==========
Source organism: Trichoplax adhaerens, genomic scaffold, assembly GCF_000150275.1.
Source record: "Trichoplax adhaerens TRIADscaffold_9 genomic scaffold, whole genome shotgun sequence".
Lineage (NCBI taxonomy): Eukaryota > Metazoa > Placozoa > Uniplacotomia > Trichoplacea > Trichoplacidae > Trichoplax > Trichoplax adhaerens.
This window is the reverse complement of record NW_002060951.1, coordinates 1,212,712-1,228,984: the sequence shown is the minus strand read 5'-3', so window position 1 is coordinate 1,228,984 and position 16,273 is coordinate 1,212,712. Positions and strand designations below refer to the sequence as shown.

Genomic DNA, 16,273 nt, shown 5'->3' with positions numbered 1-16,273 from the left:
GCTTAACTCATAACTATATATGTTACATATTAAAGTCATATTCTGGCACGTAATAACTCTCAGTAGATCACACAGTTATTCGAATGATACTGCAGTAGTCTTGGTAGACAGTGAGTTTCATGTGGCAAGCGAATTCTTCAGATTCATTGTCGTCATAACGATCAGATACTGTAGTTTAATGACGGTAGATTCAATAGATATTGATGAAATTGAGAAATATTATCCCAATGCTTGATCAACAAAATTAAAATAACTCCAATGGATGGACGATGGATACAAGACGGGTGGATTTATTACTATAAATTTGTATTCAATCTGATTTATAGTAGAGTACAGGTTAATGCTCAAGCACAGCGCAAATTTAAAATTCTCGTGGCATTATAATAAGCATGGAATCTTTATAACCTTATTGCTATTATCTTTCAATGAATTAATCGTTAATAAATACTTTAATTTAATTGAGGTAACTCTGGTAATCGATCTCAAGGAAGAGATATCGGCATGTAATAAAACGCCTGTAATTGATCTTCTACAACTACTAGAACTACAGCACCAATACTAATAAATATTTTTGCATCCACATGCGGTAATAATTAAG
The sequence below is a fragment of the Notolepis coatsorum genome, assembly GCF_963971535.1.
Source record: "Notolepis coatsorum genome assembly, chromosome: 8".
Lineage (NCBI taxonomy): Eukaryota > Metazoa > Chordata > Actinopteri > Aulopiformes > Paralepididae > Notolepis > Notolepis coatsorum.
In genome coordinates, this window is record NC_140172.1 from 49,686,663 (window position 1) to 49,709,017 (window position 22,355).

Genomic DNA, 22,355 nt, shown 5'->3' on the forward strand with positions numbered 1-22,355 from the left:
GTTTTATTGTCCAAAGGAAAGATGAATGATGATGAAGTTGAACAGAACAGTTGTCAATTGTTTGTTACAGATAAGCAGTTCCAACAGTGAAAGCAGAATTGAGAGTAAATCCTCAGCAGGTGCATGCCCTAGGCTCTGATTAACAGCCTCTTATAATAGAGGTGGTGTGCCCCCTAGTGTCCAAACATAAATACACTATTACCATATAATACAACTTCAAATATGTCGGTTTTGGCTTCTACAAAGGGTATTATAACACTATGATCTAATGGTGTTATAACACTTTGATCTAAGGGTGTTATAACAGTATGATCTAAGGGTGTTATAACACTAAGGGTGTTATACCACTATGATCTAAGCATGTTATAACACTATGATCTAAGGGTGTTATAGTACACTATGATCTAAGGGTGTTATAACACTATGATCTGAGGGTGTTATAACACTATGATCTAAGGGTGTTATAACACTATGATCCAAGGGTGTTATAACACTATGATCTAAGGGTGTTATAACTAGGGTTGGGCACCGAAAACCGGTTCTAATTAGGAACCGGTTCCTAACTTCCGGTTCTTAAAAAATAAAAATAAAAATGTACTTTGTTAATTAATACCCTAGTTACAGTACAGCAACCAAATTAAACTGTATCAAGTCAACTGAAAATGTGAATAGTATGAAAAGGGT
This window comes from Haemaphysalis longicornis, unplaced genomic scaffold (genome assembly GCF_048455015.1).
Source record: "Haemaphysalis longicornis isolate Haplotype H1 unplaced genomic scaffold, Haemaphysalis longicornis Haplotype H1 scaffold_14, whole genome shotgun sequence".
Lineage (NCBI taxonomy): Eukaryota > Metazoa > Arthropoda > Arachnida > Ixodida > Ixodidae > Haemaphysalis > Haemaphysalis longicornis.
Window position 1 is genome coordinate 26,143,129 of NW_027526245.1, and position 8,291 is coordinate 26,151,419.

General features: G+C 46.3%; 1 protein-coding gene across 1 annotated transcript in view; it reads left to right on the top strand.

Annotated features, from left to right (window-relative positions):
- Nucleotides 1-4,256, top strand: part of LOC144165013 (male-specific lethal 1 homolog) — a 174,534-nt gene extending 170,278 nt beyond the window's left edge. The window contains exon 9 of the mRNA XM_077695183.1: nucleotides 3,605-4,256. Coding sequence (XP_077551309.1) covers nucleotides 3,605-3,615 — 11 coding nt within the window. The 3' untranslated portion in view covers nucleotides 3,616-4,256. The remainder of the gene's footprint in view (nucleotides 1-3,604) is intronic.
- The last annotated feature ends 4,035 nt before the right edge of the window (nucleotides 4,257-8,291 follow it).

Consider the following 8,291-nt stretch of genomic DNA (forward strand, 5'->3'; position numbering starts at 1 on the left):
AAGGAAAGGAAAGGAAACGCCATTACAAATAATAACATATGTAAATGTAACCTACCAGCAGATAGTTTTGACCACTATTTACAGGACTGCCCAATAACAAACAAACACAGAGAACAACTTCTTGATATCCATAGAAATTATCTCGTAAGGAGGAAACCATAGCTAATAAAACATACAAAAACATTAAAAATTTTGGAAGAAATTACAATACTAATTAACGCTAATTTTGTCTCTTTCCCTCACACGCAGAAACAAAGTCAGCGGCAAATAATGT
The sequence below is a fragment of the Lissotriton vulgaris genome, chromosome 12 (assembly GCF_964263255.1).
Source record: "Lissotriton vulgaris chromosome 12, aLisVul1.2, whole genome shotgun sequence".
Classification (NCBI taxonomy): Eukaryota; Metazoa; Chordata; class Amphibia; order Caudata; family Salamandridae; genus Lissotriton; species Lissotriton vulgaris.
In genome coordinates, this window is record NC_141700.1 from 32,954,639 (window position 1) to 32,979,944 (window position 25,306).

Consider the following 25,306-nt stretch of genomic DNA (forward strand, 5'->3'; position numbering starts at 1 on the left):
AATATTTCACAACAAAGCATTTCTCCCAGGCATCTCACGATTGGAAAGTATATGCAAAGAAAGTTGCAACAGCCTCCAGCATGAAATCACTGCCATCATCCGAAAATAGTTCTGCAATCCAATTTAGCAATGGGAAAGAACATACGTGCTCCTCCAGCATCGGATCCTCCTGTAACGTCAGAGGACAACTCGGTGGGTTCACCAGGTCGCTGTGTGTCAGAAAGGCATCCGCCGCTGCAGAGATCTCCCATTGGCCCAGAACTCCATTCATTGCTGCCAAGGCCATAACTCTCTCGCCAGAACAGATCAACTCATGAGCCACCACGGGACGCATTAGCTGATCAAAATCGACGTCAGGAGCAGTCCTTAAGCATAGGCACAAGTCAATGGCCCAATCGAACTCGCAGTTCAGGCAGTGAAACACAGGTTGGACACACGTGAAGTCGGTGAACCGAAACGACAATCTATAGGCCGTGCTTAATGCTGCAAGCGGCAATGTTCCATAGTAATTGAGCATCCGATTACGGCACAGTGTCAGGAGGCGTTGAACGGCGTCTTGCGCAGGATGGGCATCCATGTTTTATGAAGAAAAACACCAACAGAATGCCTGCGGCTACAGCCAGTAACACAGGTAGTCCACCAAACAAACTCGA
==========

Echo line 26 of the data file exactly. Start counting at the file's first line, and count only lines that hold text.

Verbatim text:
In genome coordinates, this window is record NC_141700.1 from 32,954,639 (window position 1) to 32,979,944 (window position 25,306).